The world's first full-scale nuclear reactor, built in 13 months to produce plutonium for an atomic bomb during World War II, is now a National Historic Landmark, the federal government announced Monday.
The Hanford nuclear reservation's B Reactor produced plutonium for the first man-made atomic blast, the Trinity test in New Mexico on July 16, 1945, and for the bomb that was dropped on Nagasaki, Japan, on Aug. 9, 1945. The designation doesn't guarantee that the reactor will never be torn down but very likely opens the door for more public tours and moves it closer to becoming a museum.
"Building the B Reactor was a feat of engineering genius. So, too, was the construction a testament to the excellence of working Americans," said Lynn Scarlett, deputy secretary of the Department of Interior. "There was no wiggle room for error."
History buffs, former weapons workers and local officials have been seeking recognition for the plant for six years to help save it from being dismantled or permanently cocooned as part of the cleanup of the highly contaminated complex in south-central Washington state.
Centerpiece of Manhattan Project
Hanford and B Reactor were the centerpiece of the Manhattan Project, a top-secret effort to build an atomic bomb in the 1940s. More than 50,000 workers moved to the Tri-Cities of Richland, Kennewick and Pasco for the massive project on the banks of the Columbia River.
Construction began on June 7, 1943, six months after physicist Enrico Fermi turned the theory of nuclear power into the reality of the Atomic Age. Eight more reactors were built at Hanford to produce plutonium for nuclear weapons, leaving a legacy of pollution that has made Hanford the nation's most contaminated nuclear site, with cleanup costs expected to top $50 billion.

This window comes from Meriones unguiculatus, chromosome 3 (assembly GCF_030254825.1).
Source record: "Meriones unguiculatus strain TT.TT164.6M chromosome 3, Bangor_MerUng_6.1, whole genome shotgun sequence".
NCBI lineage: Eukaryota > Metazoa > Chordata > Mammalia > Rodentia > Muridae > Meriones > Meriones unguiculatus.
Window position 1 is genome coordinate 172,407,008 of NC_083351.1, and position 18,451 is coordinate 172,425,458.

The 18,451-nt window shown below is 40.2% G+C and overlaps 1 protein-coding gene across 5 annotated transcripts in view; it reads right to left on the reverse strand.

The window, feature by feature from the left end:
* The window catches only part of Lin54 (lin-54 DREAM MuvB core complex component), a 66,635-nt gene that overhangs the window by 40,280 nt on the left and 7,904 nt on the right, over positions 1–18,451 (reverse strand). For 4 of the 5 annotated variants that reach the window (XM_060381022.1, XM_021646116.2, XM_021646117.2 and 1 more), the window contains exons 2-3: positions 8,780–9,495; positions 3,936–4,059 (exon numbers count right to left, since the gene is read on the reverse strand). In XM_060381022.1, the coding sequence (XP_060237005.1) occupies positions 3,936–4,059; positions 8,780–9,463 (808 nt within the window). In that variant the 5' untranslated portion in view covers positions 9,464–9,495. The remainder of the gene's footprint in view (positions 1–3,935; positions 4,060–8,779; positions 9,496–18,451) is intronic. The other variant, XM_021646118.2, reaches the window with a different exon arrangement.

Five reactors have been dismantled and cocooned, a process in which buildings around the reactors are removed, all but the shield walls surrounding the reactor cores are leveled and the cores are sealed in concrete.
The B Reactor was shut down in 1968 and decommissioned. Under a cleanup schedule managed by the Department of Energy, dismantling could have begun as early as 2009. However, the department said it would maintain the reactor while the National Park Service decides whether it should be preserved and made available for public access.
A Park Service advisory board last month recommended designating the reactor a National Historic Landmark, recognition currently granted to fewer than 2,500 sites. Four other Manhattan Project sites have been similarly recognized, including the Trinity site.
'Since B Reactor, nothing's been the same'
Hank Kosmata, president of the B Reactor Museum Association in Richland, noted that achieving National Historic Landmark status for Reactor B took longer than building it.
"There's an enormous amount of things that can be learned here, whether it's about Enrico Fermi, the history of nuclear energy or how a nuclear plant works," said Kosmata, 78, who went to Hanford as a reactor design engineer in 1954 and now helps lead tours there. "We want people to be able to stop in and spend some time here."
About 2,000 people have visited the complex this year. Next year, Energy Department officials plan to expand the number of tours of the building without impeding cleanup, said Jeffrey Kupfer, acting deputy secretary.
B Reactor ushered in a nuclear age that not only altered the course of World War II, but also created an important source of power and made innovations in science and medicine possible, said Michele Gerber, a Hanford historian.
"Before B Reactor, there was nothing like it," Gerber said, "and since B Reactor, nothing's been the same."